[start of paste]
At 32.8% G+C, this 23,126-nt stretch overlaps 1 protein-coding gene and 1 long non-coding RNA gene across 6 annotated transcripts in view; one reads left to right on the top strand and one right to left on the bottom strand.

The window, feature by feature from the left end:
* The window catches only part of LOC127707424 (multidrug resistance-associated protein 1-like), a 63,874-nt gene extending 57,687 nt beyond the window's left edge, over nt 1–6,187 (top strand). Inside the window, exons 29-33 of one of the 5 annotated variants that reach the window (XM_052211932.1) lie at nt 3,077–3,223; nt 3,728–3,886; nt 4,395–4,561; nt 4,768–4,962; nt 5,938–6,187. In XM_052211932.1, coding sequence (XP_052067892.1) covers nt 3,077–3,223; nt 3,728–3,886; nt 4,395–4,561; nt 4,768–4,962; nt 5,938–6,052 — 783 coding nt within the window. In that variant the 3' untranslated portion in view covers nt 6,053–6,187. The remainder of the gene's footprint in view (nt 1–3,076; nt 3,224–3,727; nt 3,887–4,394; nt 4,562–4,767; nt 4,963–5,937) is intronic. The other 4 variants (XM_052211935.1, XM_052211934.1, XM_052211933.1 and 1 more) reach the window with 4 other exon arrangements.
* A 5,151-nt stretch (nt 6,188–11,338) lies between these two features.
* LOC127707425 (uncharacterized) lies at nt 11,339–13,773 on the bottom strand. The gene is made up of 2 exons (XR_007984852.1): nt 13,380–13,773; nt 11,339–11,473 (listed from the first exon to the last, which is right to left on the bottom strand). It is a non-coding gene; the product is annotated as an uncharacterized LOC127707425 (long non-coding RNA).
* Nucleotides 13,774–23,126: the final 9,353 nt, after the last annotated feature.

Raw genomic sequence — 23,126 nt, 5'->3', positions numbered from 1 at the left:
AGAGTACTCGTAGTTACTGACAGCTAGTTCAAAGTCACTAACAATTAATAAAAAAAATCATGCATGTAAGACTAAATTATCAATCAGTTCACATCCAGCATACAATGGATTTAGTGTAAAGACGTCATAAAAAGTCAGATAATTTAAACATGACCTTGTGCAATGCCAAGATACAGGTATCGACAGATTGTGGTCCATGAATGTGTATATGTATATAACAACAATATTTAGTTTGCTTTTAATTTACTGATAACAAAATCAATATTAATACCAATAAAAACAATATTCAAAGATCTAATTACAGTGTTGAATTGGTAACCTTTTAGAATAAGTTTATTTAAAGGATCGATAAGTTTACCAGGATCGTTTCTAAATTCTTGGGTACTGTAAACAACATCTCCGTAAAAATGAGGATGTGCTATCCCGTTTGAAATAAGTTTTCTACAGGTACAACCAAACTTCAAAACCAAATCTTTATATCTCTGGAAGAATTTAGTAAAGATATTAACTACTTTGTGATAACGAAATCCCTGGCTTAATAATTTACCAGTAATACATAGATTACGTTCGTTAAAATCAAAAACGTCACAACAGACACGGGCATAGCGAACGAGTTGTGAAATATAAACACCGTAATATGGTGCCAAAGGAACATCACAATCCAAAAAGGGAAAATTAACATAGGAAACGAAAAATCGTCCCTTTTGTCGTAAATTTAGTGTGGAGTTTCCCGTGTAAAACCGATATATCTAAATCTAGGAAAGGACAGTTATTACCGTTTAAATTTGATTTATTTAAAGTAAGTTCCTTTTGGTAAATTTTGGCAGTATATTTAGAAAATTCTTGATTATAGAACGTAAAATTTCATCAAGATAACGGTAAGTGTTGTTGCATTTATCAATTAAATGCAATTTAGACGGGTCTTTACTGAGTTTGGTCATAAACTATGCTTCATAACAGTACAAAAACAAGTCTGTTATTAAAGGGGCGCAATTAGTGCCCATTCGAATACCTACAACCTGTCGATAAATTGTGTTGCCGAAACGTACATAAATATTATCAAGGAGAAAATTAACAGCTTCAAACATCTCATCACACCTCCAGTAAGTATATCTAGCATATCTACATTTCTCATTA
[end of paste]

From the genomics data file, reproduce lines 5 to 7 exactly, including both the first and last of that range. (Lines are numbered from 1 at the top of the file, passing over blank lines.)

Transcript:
* LOC127707425 (uncharacterized) lies at nt 11,339–13,773 on the bottom strand. The gene is made up of 2 exons (XR_007984852.1): nt 13,380–13,773; nt 11,339–11,473 (listed from the first exon to the last, which is right to left on the bottom strand). It is a non-coding gene; the product is annotated as an uncharacterized LOC127707425 (long non-coding RNA).
* Nucleotides 13,774–23,126: the final 9,353 nt, after the last annotated feature.

Raw genomic sequence — 23,126 nt, 5'->3', positions numbered from 1 at the left: